Jennifer Kelly is director of choral activities and associate professor of music at Lafayette College, Pennsylvania, she is also the artistic director of the Concord Chamber Singers and the author of In Her Own Words: Conversations with Composers in the United States. We asked her some questions about her book.

Q: Your collection of interviews focuses on contemporary female composers. The traditional, canonical composers taught and performed are overwhelmingly male. Are women more equally represented in the field of modern composition, or are they still overlooked?

Kelly: That is a big question. To answer, I would reference Marcia Citron’s exploration of a composer’s path to success and recognition beginning with education, publication, performance and critical reception. With some exceptions, over the past 100 years, women in Europe and the United States have gained equal access to traditional music education. Those achievements have contributed to why women in European-influenced countries are better represented today in the genres of classical instrumental, vocal, and contemporary music. I would also argue that because women have traditionally been on the fringes of compositional success and recognition, they have often naturally gravitated toward more accepting genres of music outside of traditional realms: electronic, electroacoustic, experimental, etc. Women are still vastly underrepresented today in the music areas of film, television, stage, and video games.

Q: What about some of the less outwardly obvious places of representation for composers, such as publishing?

Kelly: Women’s lack of a strong representation by publishers is another story, and I believe that women are actually leading the movement to self-publish (Jennifer Higdon is a strong example). In terms of performance, women (and I would expand that to include living and/or American composers of any gender) are still underrepresented in the larger orchestras, choruses, and university ensembles. Again, women composers often find their way to smaller chamber ensembles, contemporary music ensembles, and alternative venues. This avenue is working.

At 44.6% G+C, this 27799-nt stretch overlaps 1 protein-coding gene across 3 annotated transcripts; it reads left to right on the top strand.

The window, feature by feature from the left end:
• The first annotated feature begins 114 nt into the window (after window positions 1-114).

Textbooks are another example of where progress of equality is needed. As I address in the introduction of In Her Own Words, traditional music education uses textbooks that still do not adequately represent women (and other still underrepresented populations). For example, in my own music education as late as the 1990s I was under the mistaken impression that the pool of women composers was small because I was exposed to very few (3-5 at most). It was an extremely rare exception to perform a woman composer in choir, band, or orchestra, and it took me through graduate school to realize women composers were plentiful and simply unrecognized. Until music by composers of numerous genres, styles, genders, ethnicities, experiences, etc., are included in the textbooks and our education as a matter of course, we will perpetuate the mistaken assumption that they exist only on the fringes and in small numbers. Worse still, is when we also connect a lack of awareness to an assumed lack of worthiness. It is definitely still an issue, and yet an issue that is beginning to be discussed and that’s when change begins.